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Stephen Harvey, Chris Rissel and Mirjam Pijnappels

Falls among older adults remain a significant public health issue. Bicycling positively influences falls risk factors including reduced balance, muscle weakness, and low self-perceived confidence in maintaining balance. However, this association has not been systematically examined. We recruited 107 community-dwelling participants aged 65 years and older in the Netherlands to determine the relationship between bicycling and falls risk factors. Participants completed three questionnaires on cycling behavior and balance confidence, and also undertook five falls-related physical performance tasks encompassing tests of balance, strength, gait, and endurance. On average, current bicyclists showed significantly better scores in all physical tasks and confidence compared with nonriders ranging from a 10% difference in 6-m walk time to a 141% difference in single-leg balance time (all ps = .01). Type of bike used and duration of bicycling displayed varied associations (.01 < ps < .79). Our findings suggest that bicycle riding warrants further prospective investigation for fall prevention and active aging.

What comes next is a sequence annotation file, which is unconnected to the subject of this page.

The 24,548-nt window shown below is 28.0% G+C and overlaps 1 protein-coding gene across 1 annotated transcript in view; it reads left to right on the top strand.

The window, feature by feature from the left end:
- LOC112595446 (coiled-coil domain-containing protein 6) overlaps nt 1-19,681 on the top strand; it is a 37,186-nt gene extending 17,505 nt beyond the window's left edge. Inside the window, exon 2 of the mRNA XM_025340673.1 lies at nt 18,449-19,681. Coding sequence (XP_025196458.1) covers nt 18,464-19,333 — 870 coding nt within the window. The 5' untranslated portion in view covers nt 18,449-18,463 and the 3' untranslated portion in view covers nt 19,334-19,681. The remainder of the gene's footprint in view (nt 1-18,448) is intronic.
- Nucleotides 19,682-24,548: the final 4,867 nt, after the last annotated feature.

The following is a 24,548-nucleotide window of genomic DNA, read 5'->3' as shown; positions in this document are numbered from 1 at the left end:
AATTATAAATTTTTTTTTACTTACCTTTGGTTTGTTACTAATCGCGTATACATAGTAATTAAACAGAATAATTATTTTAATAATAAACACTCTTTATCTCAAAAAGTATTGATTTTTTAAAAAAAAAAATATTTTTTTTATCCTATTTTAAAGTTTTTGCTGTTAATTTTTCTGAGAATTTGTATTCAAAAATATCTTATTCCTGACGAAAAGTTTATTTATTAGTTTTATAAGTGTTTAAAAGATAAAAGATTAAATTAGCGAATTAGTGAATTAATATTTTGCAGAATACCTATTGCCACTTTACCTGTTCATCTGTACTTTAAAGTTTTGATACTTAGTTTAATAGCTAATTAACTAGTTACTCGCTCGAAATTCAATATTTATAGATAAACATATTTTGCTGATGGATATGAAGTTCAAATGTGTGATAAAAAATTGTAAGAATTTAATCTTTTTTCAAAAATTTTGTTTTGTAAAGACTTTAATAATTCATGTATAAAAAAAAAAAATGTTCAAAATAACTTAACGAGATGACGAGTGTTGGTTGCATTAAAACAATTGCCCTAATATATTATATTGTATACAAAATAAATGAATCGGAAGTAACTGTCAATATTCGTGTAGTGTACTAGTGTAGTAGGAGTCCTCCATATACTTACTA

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Kimberley S. van Schooten, Sietse M. Rispens, Petra J.M. Elders, Paul Lips, Jaap H. van Dieën and Mirjam Pijnappels

We investigated the reliability of physical activity monitoring based on trunk accelerometry in older adults and assessed the number of measured days required to reliably assess physical activity. Seventy-nine older adults (mean age 79.1 ± 7.9) wore an accelerometer at the lower back during two nonconsecutive weeks. The duration of locomotion, lying, sitting, standing and shuffling, movement intensity, the number of locomotion bouts and transitions to standing, and the median and maximum duration of locomotion were determined per day. Using data of week 2 as reference, intraclass correlations and smallest detectable differences were calculated over an increasing number of consecutive days from week 1. Reliability was good to excellent when whole weeks were assessed. Our results indicate that a minimum of two days of observation are required to obtain an ICC ≥ 0.7 for most activities, except for lying and median duration of locomotion bouts, which required up to five days.